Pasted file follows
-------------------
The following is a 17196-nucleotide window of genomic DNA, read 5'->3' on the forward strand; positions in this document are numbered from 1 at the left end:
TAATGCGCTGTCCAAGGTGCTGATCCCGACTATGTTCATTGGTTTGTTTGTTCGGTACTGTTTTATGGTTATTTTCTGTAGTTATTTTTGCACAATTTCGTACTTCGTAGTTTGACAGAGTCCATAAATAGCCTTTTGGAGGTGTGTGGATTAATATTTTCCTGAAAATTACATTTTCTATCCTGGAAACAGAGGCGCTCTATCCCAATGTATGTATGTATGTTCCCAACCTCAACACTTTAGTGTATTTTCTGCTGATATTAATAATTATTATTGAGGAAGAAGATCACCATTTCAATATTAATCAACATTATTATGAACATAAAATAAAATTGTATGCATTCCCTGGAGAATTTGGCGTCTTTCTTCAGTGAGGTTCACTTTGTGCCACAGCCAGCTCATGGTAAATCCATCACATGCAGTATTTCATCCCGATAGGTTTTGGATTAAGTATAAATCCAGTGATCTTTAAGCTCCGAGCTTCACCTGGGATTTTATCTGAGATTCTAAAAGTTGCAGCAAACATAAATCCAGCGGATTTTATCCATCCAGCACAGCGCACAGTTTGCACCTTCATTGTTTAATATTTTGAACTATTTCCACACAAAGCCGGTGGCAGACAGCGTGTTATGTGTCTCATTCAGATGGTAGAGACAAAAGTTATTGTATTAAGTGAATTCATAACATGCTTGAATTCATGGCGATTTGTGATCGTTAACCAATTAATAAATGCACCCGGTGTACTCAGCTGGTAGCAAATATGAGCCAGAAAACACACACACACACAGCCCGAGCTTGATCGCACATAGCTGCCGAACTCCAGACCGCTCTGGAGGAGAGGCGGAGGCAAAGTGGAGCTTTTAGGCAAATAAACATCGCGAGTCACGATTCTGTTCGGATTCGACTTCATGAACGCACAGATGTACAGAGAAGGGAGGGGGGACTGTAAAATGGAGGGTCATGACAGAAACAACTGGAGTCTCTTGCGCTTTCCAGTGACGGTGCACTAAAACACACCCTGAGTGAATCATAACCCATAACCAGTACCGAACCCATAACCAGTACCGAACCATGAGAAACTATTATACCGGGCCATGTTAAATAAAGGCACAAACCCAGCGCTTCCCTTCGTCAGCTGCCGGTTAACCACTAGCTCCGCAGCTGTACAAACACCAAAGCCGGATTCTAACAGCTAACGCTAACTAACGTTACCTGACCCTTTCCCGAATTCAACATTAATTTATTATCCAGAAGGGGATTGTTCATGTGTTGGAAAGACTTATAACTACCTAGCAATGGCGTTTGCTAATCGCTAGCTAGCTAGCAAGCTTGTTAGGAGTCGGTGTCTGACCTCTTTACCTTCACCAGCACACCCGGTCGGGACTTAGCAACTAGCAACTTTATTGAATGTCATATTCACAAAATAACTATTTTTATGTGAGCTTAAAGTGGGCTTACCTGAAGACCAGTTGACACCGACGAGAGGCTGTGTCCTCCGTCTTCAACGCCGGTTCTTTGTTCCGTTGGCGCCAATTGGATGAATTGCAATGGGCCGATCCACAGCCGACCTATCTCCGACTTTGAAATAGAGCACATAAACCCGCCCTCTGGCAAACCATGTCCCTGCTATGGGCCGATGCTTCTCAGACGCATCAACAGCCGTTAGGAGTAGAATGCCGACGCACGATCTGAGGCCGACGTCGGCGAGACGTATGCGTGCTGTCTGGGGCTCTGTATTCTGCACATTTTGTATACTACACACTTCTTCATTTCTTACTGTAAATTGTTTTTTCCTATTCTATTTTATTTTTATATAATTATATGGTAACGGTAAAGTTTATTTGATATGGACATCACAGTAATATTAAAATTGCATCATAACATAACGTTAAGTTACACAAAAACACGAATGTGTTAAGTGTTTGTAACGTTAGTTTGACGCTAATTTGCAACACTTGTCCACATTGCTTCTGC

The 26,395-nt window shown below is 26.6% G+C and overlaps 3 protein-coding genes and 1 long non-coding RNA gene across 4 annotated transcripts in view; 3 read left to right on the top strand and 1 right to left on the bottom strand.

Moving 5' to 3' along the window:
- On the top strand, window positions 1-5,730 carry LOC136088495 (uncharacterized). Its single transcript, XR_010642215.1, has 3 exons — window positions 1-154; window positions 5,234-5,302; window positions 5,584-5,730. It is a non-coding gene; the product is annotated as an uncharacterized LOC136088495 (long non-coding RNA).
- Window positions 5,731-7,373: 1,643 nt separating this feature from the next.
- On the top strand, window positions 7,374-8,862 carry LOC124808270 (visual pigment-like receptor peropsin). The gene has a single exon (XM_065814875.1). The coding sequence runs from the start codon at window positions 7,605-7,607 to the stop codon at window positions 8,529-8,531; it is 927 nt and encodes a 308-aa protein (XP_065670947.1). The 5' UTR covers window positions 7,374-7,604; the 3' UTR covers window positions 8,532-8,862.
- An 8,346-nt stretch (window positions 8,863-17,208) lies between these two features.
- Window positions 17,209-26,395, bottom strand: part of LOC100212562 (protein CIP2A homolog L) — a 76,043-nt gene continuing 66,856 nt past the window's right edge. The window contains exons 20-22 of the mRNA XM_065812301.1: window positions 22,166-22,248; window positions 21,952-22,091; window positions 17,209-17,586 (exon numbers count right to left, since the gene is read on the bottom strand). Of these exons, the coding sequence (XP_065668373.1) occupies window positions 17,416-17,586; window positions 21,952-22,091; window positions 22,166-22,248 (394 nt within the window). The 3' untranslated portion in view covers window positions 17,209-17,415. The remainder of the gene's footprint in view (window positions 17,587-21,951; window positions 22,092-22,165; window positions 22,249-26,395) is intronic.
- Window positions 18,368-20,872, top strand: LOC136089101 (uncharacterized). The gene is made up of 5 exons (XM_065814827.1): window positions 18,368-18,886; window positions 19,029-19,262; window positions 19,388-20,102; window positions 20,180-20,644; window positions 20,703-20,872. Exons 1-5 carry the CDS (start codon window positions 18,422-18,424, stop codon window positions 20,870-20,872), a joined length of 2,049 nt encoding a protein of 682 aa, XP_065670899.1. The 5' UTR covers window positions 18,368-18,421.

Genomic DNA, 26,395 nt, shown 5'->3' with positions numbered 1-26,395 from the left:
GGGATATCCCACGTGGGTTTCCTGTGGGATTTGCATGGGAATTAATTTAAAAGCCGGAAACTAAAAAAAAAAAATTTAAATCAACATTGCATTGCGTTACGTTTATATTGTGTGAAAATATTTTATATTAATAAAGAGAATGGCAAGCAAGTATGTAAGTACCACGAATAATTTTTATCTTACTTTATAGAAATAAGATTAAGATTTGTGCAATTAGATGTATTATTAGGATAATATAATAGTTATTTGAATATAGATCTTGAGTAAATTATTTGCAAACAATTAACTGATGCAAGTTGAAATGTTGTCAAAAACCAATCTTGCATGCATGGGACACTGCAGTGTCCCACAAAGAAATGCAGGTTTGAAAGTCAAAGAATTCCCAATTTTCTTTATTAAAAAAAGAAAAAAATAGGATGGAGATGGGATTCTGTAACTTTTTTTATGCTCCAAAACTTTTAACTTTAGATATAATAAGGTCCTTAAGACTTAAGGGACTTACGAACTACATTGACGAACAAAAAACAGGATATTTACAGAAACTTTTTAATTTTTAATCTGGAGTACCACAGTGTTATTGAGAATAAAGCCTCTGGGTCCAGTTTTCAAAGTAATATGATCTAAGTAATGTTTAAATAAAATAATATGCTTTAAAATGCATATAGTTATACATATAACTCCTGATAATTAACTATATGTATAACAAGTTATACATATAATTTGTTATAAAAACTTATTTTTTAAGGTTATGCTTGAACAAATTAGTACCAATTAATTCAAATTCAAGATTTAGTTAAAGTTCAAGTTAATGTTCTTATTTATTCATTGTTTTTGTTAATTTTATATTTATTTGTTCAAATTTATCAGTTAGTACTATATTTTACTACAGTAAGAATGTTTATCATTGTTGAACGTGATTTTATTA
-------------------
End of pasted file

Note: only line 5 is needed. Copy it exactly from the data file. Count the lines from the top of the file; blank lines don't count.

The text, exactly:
- On the top strand, window positions 1-5,730 carry LOC136088495 (uncharacterized). Its single transcript, XR_010642215.1, has 3 exons — window positions 1-154; window positions 5,234-5,302; window positions 5,584-5,730. It is a non-coding gene; the product is annotated as an uncharacterized LOC136088495 (long non-coding RNA).